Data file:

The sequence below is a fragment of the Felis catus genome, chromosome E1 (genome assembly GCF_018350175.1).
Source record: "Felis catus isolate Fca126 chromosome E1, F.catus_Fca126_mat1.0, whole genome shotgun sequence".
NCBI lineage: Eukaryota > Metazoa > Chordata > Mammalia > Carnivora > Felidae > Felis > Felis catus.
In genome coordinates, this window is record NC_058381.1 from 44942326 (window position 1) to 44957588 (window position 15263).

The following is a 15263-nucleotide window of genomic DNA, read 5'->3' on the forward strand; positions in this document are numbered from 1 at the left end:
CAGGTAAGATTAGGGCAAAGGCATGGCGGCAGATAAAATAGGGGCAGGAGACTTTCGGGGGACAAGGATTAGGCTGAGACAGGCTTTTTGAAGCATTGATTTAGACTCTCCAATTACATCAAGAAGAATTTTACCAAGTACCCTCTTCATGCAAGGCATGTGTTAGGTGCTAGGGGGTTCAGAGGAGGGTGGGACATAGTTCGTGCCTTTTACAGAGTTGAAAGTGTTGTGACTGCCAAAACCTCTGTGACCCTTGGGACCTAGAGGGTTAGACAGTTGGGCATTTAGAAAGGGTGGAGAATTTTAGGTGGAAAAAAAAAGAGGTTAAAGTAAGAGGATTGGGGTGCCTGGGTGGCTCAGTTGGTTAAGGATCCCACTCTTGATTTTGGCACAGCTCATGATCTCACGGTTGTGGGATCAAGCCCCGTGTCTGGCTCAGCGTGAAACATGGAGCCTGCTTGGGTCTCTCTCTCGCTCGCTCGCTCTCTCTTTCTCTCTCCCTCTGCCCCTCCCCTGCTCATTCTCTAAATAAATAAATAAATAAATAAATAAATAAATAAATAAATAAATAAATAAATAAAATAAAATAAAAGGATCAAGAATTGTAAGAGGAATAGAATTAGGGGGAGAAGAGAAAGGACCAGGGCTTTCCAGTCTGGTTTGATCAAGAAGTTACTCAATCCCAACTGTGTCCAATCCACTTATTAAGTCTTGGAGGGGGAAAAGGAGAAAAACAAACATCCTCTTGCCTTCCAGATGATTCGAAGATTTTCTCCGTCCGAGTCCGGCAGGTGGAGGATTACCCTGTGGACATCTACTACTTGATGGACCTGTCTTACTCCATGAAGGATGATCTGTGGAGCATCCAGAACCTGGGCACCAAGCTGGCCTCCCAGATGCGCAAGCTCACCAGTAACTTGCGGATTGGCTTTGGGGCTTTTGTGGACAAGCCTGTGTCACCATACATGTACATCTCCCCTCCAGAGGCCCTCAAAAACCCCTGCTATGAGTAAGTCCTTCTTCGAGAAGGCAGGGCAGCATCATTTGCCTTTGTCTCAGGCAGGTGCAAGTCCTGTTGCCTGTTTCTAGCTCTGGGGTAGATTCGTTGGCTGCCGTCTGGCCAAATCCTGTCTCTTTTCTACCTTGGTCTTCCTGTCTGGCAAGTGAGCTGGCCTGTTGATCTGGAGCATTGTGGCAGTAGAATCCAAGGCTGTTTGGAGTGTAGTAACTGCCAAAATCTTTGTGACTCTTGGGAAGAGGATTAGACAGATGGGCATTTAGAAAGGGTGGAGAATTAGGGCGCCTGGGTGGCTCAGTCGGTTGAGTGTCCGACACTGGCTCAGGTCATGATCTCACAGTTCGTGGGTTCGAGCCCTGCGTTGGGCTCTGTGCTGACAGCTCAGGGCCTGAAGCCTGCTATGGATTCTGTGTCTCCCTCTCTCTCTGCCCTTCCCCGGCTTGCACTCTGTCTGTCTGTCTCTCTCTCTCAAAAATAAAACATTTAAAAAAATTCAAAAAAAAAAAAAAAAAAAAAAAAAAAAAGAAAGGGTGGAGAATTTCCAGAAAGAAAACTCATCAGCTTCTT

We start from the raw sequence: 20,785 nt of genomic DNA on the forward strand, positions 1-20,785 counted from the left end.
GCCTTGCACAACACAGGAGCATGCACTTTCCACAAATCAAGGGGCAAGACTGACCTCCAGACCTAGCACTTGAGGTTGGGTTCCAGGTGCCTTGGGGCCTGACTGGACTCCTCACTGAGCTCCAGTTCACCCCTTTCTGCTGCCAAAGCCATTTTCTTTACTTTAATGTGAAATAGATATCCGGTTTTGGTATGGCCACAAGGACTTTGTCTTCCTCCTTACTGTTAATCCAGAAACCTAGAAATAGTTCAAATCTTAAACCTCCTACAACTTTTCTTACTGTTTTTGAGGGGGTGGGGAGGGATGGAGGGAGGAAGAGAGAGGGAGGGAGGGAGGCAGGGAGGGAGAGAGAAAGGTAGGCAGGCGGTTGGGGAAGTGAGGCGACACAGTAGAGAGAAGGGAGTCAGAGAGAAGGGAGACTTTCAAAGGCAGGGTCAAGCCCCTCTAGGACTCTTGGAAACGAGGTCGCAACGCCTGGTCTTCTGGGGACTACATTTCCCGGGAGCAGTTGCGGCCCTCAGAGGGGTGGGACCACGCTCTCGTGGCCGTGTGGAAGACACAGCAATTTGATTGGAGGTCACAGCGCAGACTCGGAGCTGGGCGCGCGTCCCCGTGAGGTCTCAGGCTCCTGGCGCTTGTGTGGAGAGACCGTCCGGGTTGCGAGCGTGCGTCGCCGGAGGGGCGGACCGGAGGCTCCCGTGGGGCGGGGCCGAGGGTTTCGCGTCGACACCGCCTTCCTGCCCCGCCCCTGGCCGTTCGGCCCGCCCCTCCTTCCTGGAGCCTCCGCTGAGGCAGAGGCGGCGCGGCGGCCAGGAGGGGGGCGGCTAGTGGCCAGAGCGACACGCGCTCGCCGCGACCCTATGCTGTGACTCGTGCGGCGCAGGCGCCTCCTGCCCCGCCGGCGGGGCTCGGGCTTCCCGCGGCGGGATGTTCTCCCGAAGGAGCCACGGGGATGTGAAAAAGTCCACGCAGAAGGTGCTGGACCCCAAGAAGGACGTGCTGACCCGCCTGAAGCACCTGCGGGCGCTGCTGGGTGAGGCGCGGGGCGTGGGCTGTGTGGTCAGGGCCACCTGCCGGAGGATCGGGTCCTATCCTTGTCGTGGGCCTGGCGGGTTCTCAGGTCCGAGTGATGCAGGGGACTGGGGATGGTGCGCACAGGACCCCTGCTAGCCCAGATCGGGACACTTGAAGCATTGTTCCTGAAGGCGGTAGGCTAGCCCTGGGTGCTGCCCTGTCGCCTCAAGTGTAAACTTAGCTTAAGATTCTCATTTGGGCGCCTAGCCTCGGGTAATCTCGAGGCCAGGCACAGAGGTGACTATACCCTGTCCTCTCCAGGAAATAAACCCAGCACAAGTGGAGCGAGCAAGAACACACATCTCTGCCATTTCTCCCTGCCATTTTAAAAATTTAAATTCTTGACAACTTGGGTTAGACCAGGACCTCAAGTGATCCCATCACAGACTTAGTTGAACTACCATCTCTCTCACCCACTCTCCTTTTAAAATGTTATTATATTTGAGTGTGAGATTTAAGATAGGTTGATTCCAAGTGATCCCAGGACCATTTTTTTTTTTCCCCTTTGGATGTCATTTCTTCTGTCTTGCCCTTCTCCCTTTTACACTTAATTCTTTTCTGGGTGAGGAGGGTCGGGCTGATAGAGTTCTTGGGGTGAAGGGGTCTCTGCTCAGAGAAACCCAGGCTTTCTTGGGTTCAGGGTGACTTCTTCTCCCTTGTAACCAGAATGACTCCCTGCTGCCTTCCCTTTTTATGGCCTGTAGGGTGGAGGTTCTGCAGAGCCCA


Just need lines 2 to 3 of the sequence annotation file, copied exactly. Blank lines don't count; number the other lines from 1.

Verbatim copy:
Source record: "Felis catus isolate Fca126 chromosome E1, F.catus_Fca126_mat1.0, whole genome shotgun sequence".
NCBI lineage: Eukaryota > Metazoa > Chordata > Mammalia > Carnivora > Felidae > Felis > Felis catus.